Marnie and Booth Jonathan in bed in "Girls."

    3. Robert Pattinson made it clear over the years how much he despises Edward Cullen and the Twilight Saga. Pattison told OK! magazine, "You always get weirdos like Edward who seem to attract women for some reason. If Edward wasn’t a fictional character and you met him in reality, he is like one of those guys who would probably be an axe murderer or something."

    Closeup of Robert Pattinson

    He's called out the age gap between Edward and Bella, saying, "What am I (Edward Cullen) doing with this kid? I'm 108 years old."

    When asked if he took anything from the set of the last movie, Pattinson responded with, "My dignity."

    Edward Cullen in "Twilight"

    4. Katherine Heigl felt that Alison Scott in Knocked Up was written in a way that negatively portrayed women.

    Closeup of Katherine Heigl

    She said, "It was a little sexist. It paints the women as shrews, as humorless and uptight. I had a hard time with it on some days. I’m playing such a bitch; why is she being such a killjoy? Why is this how you’re portraying women?"

    Alison in "Knocked Up."

    5. Evangeline Lilly said about Kate on Lost that "At the beginning, she was kind of cool. And then, as the show went on, I felt like she became more and more predictable and obnoxious."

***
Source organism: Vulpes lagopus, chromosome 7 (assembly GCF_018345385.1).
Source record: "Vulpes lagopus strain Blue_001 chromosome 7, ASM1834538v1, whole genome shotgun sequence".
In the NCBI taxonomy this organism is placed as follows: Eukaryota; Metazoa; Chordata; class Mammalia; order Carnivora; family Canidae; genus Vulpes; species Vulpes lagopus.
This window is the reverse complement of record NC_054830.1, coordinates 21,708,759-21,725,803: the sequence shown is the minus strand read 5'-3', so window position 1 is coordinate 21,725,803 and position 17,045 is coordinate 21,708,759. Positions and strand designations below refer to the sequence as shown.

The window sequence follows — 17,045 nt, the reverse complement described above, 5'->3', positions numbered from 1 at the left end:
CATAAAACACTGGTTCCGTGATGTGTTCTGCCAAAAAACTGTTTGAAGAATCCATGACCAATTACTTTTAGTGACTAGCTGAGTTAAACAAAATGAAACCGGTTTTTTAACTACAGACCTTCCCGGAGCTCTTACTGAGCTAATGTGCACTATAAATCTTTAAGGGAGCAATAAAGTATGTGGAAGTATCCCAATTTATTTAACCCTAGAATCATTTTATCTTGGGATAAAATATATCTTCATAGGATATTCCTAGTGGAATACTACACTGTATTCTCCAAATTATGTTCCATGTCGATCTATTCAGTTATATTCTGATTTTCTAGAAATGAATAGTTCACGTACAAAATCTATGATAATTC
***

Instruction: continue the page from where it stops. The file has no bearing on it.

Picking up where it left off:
Closeup of Evangeline Lilly

    "I felt like my character went from being autonomous — really having her own story and her own journey and her own agendas — to chasing men around the island.” She said, “That irritated the shit out of me.”

    Kate in "Lost."

    Once Kate's storyline started to focus more on her love triangle with Jack and Sawyer, Lilly became annoyed. "I did throw scripts across rooms when I'd read them," she said, "because I would get very frustrated by the diminishing amount of autonomy she had and the diminishing amount of her own story there was to play."

    Kate in "Lost."

    In the final seasons, Lilly stated, "I wanted her to be better, because she was an icon for strength and autonomy for women, and I thought we could have done better than that."